This movie is generally categorized as a Heist picture. It's about a girl who hires a guy to help her steal a forged statue before it can be examined and exposed as a fake. The statue was made by her grandfather (her father is also a forger, but his specialty is painting) and she is desperately trying to save her family's reputation before it can be ruined. She believes the man she hired is an experienced society burglar when in reality he is only posing as one because he is attracted to her.

There is so much about this movie that I absolutely adore...The actors, the chemistry, the style and the humor,'s sheer bliss...

Audrey Hepburn is absolutely delightful as Nicole, the honest, determined heroine and Peter O'Toole is
dashing and charismatic as the reluctant thief. You can tell that they had fun making this picture because their on screen chemistry is so carefree and easy. My favorite scene is at the beginning of the film when Hepburn catches O'Toole with one of her father's forged paintings. She believes he is in the act of stealing it and accidentally shoots him with an old pistol. Their exchange is priceless:

Nicole Bonnet: Your arm is much better.
Simon Dermott: Oh no no, it hurts, it hurts.
Nicole Bonnet: It's the other arm.
Simon Dermott: The infection is spreading.

I recently read Peter O'Toole's first autobiography, Loitering with Intent: The Child, and I will admit, I have a huge crush on that lanky Brit. He was the perfect mix of poet, devil, proper English gentleman, and absolute scoundrel. They just don't make men like that anymore. His dry sense of humor permeates Million and his cavalier approach to wooing Hepburn is enough to make any girl go weak in the knees. I even love that he breaks into Hepburn's house wearing a tuxedo...not many men can make a suit and bow tie look that sophisticated and natural all at the same time!

"I will not be a common man, I will stir the smooth sands of montony. I do not crave security. I wish to hazard my soul to opportunity."- Peter O'Toole's notebook, age 18.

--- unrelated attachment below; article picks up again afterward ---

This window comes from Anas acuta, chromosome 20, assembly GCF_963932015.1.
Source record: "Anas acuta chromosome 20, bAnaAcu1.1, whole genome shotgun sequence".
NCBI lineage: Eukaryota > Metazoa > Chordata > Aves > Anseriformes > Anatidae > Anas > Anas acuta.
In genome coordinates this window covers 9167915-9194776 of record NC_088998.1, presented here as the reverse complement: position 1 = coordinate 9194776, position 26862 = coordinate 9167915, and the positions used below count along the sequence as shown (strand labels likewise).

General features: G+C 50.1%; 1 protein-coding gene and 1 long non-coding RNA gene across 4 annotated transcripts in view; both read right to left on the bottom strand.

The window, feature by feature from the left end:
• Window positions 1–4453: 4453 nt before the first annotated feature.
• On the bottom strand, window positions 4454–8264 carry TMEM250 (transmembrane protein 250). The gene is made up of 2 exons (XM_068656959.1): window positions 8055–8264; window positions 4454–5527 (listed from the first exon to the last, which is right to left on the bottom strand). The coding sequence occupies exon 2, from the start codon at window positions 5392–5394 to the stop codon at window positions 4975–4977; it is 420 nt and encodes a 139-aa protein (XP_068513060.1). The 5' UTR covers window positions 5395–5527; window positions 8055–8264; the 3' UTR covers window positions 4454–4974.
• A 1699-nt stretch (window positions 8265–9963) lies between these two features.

An Honorable mention goes to the late great Eli Wallach as the american playboy Leland Davis. Most people my age will only recognize this amazing talent as Kate Winslet's geriatric friend in The Holiday... but this man was a Hollywood Renaissance front runner! He usually played gritty bad guys and was a surprising choice for the overly self-assured American millionaire... but he is absolutely perfect!

I also have to take a moment to recognize the other star of this movie... The Fashion! White fish net stockings, an epic pair of white sunglasses and that lace black eye mask... I mean... come on! What girl can watch this movie and not drool a puddle... you have to hand it to Hepburn, the girl knew how to wear clothes (even in just a pink nightie and black rain boots... the lady had style!).

Ginvenchy... Ah! Be still my heart!!

The movie has a carefree feeling...a "romp"-esque theme. It's just pure fun. It's hard to explain because so much of the joy can only be found by watching the film. The dialogue is best appreciated when heard. You can't over think it, or look too hard to find gaping holes in the plot, that's like checking the calorie count before eating a Hershey's bar. It totally ruins the experience. Every girl has their 'go-to' "I've had a bad day and need a pick me up" movie... How to Steal a Million is mine!

Simon Dermott: [about the Cellini Venus] Oh! She's fine. She's wrapped up in one of my old shirts, just as snug as could be. I rocked her to sleep in my arms last night. It's the first time I ever did that with a grandmother. 

Saturday, June 28, 2014

Feisty Feathers

When it comes to Howard Hawk's amazing contribution to the Western genre, the first film that comes to mind is Rio Bravo (1959). It has a simple plot, typical Old Tuscon setting and a phenomenal cast of characters. It didn't revolutionize the rapidly tiring genre nor did it shake Hollywood to it's core with out of the box film making. Instead it played to Hawk's chief strength: His ability to tell one hell of a story.

Hawk's is one of those old Hollywood directors that knew no limits. He directed everyone from Joan Crawford to Marilyn Monroe, discovered and molded the talent of Lauren Bacall, felt as comfortable rolling on an old West shootout as well as capturing a song and dance number. The man had a talent for recycling his own material and spinning gold each time. Rio Bravo was no different.